Memories shape our lives
I spend a lot of time with a camera by my side and a pen or a computer nearby.
As a journalist, I stay ready to record what I see, what I hear, whatís happening in the world around me.
Itís a job I take seriously, and something I love, and I think Iím good at capturing peopleís lives and experiences in words.
But I am not a very good photographer. The pro-grade camera I use for the Post is a loaner. What skills I have, I picked up along the way.
When I met Julie Keels a few years ago, she amazed me with her ability to capture an image that told a story.
She had a talent for creating pictures that captured the life of the world in front of her.
When she died Tuesday evening, gone far too soon at the age of 28, I felt as if one of my best friends had died, even though no one would say we were very close.
Reading Shelley Smithís article in yesterdayís paper, I saw how many peopleís lives Julie touched ó even those who knew her for only a short time.
Except for short messages on Facebook, she and I hadnít really spoken for about a year.
I first met Julie when I started going to the coffee shop where she was working, about six years ago.
I was working on my degree and holding down a couple of part-time jobs. She was an art-school student looking toward a bigger career behind the camera lens.
Julie was someone who stood out in the lives of those who knew her. She had a keen sense of humor, a passion and drive for the things she cared about.
In the hours after the car crash, her friends reached out to create an online group, asking for prayers and support.
Within hours, hundreds were there ó some who had never met Julie before, some (like me) whose lives had only intersected with hers for a short time. And some ó her close friends and family, who knew her much better than I ó who feel her absence terribly.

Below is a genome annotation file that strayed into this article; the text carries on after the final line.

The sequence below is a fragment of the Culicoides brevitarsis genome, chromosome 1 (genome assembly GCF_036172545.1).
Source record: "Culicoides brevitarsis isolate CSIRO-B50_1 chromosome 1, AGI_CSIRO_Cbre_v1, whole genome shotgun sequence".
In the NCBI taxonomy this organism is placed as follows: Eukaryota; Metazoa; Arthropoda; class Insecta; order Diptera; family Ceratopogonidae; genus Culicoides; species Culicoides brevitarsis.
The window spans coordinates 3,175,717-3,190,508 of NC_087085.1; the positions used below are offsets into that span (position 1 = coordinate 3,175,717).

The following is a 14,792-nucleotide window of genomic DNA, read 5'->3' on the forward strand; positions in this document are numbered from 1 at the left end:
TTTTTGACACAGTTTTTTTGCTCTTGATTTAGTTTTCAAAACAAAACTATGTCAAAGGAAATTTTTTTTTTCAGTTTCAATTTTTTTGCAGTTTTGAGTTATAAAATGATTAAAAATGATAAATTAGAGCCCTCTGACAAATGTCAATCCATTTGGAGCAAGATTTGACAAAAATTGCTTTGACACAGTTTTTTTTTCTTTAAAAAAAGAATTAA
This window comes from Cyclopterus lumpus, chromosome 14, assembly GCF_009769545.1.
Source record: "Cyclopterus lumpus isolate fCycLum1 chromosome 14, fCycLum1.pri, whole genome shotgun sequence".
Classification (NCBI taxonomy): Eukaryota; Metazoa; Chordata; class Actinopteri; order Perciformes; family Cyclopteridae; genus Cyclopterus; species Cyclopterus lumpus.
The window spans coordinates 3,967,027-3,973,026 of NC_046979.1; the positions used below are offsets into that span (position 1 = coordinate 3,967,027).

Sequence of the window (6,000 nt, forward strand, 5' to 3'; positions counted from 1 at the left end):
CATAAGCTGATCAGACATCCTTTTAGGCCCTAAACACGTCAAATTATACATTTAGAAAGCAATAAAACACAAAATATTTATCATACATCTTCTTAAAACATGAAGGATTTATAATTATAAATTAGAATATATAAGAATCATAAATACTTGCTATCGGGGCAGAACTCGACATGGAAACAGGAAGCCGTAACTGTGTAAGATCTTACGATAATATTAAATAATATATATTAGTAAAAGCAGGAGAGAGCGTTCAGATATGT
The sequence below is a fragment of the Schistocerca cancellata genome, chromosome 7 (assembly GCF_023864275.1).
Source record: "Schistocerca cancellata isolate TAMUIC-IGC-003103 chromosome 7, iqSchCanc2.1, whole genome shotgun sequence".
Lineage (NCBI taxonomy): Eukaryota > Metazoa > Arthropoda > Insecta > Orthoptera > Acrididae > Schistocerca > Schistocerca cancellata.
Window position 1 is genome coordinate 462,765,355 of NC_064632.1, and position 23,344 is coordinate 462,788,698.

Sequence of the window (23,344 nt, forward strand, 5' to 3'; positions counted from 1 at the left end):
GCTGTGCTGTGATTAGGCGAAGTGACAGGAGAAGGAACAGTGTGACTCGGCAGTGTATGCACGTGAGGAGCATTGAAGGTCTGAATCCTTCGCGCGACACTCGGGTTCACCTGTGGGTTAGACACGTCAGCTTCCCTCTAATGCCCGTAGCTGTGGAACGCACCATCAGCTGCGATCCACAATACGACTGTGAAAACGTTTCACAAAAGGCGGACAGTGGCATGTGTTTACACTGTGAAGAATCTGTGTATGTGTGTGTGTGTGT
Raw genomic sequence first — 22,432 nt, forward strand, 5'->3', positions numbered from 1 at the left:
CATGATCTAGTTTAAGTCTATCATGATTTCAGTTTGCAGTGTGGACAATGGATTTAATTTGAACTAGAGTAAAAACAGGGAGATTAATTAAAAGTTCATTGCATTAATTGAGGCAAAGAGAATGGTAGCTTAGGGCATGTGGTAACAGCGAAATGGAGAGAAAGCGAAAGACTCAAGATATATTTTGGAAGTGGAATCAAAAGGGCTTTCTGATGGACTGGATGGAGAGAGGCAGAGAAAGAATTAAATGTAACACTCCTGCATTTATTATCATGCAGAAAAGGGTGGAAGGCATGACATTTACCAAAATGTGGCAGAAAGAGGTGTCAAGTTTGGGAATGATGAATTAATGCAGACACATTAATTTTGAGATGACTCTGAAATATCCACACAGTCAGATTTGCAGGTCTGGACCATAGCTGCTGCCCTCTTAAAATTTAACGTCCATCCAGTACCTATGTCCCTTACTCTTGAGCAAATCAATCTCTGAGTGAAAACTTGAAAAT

The loss of a friend, a loved one, a colleague, a classmate.
Ripples that reach out and remind us of how valuable those memories are, those moments spent together.
I donít know that I have much right to write about Julieís life. Plenty of people knew her better, were closer to her than I was.
What I know is that the people we care for, those we meet in the course of our busy lives, are a part of who we are.
All of the images we capture ó family, friends and the places we know ó are part of the lives we live.
They make us who we are. No matter how deep and binding the friendship, no matter the length of time or the distance in between.
So I say, celebrate the people you know. Remember those who form a part of your life, for however brief a time.
It can all end too soon and suddenly, leaving only photographs and memories behind.
For a while, I know that when I pick up that borrowed camera, Iím going to think of Julie.
Iím going to remember the times we shared, the laughs we had, the images she captured.
All of them parts of a much bigger collage, too big to comprehend.
Hugh Fisher is a freelance reporter and educator. He has been a correspondent for the Post since 2003.